Architects Talking to Architects: Beth Brant, AIA
Beth Brant, AIA, works at DSGN Associates as a project architect and director of sustainability. Brant received her Masters of Architecture from the Texas A&M University College of Architecture. She lives with her husband, daughter, and two beagles in Dallas.
Beth Brant, AIA – photo courtesy Beth Brant
Where did you grow up?
I grew up in Garland, Texas. Growing up in suburbia can be pretty boring for a kid. In my middle school days, just walking to the convenience store down the block seemed like a pretty daring or rebellious thing to do.
Mark T. Wellen on CRAFT
"It was impossible not to be inspired sitting in the Little Chapel in the Woods soaking up the genius that was O’Neil Ford and thinking about all the craftspeople who contributed with such conviction to that place," writes Mark T. Wellen. - photo by Alan Roberts
Mark T. Wellen, FAIA, is a veteran when it comes to Texas Architects Design Conferences, having co-founded the annual event and attended all four so far. The conference, which brings together some of the best minds in the profession to focus on central theme, provides attendees with a smaller, more intimate setting than our Annual Convention. This year, architects explored the theme of CRAFT in Denton, home to many works by O'Neil Ford.
Read more of Wellen's recollections from the 2015 Design Conference.
Project ArchiTX: Castano House
Craig McMahon Architects' renovation and new addition to a San Antonio home responds to the South Texas climate and employs a simple materials palette to achieve continuity.
Project Castano House, San Antonio
Architect Craig McMahon Architects
Photographers Dror Baldinger and Mark Menjivar
Craig McMahon Architects’ Castano House is a subtle statement in site efficiency and maximizing an enjoyable aspect of the South Texas climate: its Gulf Coast breeze. The San Antonio-based architect approached the renovation and new addition to the home with a pared-down philosophy regarding space and materials.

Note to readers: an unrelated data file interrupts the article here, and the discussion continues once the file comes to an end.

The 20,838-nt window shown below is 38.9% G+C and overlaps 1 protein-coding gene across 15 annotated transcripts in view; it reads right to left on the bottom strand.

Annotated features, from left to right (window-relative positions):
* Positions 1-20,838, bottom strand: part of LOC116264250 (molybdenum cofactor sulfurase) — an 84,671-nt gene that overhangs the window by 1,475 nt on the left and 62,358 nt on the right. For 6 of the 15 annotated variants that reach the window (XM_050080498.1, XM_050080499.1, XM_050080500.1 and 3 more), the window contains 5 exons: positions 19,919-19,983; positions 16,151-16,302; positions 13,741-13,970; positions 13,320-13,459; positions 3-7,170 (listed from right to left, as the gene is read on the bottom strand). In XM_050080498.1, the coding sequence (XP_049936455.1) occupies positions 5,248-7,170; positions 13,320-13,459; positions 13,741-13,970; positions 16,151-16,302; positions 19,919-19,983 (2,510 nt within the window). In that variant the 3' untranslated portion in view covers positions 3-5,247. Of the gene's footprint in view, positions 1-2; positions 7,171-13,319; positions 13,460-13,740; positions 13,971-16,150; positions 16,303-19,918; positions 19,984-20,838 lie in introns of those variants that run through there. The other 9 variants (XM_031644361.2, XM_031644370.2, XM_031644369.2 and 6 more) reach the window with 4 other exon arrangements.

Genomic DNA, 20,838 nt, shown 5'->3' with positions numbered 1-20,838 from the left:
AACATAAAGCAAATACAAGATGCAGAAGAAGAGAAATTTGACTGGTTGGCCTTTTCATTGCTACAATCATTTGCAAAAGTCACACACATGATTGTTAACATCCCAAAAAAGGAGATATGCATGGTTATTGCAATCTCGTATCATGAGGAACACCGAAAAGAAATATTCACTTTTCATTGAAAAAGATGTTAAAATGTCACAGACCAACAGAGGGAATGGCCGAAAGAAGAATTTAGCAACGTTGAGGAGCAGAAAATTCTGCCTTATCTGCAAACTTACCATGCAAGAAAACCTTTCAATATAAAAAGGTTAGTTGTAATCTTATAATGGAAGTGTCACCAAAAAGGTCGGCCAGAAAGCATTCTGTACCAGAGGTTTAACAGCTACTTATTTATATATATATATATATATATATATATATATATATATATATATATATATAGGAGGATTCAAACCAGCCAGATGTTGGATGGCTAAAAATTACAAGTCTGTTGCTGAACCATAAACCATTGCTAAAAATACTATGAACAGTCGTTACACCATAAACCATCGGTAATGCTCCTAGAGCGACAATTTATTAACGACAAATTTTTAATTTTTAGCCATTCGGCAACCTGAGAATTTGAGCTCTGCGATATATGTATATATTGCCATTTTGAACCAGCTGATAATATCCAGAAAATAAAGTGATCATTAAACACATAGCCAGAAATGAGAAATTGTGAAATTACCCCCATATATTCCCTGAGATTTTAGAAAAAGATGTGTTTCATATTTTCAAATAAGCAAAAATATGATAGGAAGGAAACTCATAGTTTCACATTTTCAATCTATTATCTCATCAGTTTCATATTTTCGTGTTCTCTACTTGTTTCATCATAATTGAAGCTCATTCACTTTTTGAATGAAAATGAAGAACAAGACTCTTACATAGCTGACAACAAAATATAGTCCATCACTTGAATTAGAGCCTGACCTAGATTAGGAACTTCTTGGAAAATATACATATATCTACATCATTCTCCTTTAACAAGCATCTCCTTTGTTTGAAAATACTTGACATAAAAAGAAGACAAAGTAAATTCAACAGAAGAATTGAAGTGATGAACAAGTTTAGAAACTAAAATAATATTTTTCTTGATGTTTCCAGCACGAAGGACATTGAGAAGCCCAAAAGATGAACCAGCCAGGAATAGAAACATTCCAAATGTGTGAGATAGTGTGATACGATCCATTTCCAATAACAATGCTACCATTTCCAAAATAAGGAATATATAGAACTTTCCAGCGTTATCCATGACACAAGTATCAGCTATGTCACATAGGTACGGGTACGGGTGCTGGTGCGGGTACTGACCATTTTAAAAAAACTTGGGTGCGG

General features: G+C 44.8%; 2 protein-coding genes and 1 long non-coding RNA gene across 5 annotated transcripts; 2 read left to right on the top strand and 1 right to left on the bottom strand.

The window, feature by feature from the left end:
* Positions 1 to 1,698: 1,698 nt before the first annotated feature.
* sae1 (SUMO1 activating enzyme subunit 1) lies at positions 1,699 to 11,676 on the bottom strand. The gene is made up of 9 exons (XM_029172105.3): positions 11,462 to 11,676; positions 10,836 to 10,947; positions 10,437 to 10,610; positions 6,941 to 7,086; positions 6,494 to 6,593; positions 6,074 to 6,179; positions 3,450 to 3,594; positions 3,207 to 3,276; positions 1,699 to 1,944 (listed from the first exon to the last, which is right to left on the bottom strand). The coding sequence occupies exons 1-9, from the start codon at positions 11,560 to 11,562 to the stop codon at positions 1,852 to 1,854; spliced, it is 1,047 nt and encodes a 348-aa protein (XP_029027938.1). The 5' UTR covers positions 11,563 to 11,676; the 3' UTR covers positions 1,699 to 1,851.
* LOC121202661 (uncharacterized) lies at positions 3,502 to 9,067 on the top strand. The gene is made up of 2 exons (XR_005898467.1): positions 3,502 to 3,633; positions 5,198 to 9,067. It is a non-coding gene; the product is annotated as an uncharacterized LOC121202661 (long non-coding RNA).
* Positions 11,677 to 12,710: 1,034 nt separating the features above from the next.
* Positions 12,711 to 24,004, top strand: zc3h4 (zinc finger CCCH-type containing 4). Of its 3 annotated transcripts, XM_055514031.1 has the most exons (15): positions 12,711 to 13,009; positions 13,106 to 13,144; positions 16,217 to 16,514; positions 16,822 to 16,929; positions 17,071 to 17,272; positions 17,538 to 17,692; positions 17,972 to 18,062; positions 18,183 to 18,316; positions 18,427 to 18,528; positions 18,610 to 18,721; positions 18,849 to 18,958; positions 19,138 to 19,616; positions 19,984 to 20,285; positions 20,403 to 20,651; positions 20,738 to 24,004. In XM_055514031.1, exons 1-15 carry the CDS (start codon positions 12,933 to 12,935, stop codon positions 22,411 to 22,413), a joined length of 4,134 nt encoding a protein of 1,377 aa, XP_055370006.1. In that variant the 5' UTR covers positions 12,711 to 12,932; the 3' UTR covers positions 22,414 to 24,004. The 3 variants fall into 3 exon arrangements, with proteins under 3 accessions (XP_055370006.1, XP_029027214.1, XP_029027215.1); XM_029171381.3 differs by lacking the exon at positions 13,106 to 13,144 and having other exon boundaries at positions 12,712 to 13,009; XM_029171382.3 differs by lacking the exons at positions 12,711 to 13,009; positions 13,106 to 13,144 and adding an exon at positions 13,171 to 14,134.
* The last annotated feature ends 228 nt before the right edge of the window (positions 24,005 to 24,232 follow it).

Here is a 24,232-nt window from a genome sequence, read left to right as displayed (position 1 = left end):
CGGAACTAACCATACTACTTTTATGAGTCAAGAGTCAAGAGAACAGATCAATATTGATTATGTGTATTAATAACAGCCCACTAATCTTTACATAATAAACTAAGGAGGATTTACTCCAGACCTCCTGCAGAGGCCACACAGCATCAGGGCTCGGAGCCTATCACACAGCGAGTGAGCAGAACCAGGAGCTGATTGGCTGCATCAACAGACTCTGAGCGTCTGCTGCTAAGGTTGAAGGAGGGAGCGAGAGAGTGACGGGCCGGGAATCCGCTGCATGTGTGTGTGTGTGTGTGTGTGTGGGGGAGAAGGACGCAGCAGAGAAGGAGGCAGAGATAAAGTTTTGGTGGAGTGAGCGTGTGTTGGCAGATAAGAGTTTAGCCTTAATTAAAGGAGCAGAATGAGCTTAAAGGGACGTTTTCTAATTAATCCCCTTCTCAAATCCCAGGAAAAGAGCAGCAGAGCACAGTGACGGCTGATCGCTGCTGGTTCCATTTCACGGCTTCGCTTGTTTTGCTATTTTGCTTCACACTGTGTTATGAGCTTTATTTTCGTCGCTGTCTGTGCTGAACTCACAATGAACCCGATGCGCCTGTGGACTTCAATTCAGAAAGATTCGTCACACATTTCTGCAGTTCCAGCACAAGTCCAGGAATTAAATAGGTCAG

The original stucco finish was stripped from the existing house, exposing the concrete structure, and a new rear concrete addition was constructed. Site orientation and passive cooling strategies maximize energy efficiency. A unique, double tilt-wall concrete panel system in the main building was furred out to increase insulation possibilities. The addition is oriented toward the south/southeast, and the numerous operable windows all allow prevailing breezes to pass through the house. Large overhangs protect interior spaces, ensuring zero heat gain from the harsh sun, even on the generous expanses of glazing — including the west-facing clerestory windows.
Project ArchiTX: South Texas Heritage Center
Ford, Powell, & Carson elegantly bridges the past and future with the restoration of The Witte Museum's Pioneer Hall and the creation of a glassy addition.
Project Robert J. and Helen C. Kleberg South Texas Heritage Center, San Antonio
Client The Witte Museum
Architect Ford, Powell, & Carson
Photographer Dror Baldinger
Architects Talking to Architects: Christopher Ferguson, Assoc. AIA
Christopher Ferguson, Assoc. AIA, is a designer at Clickspring Design, co-founder of DO.GROUP DESIGN, and graduate of The University of Texas at Austin School of Architecture. He has an 8-year-old Cornish Rex named Little Bit and enjoys telling bad jokes.
Christopher Ferguson, Assoc. AIA - photo courtesy Christopher Ferguson
If had not studied architecture, what other profession would you have pursued?
In first grade, I decided to become a bug doctor, and for a while I was pretty adamant about that career choice. My homeroom teacher urged me to become a veterinarian instead, but I knew that was only because she thought insects were icky. (That's right, Mrs. Janes, I'm calling you out!)
I would love to be a teacher someday. I've been lucky to have had many great ones at every stage of my education. I would like the chance to return the favor.
2015 Design Conference: Recap
Despite snow and freezing rain, the Texas Society of Architects’ 2015 Design Conference: CRAFT took place in Denton this past weekend. The weather conditions required some rearranging of event activities, but all in all, the Design Conference was a wonderfully intimate and stimulating event.
Project ArchiTX: Palma Plaza House
Contemporary cool meets neoclassical character in Hugh Jefferson Randolph Architects' Austin family residence renovation, Palma Plaza House.
Project Palma Plaza House, Austin
Client Ryan and Kim Battle
Architect Hugh Jefferson Randolph Architects
Photographers Atelier Wong Photography; Whit Preston Photography; Casey Dunn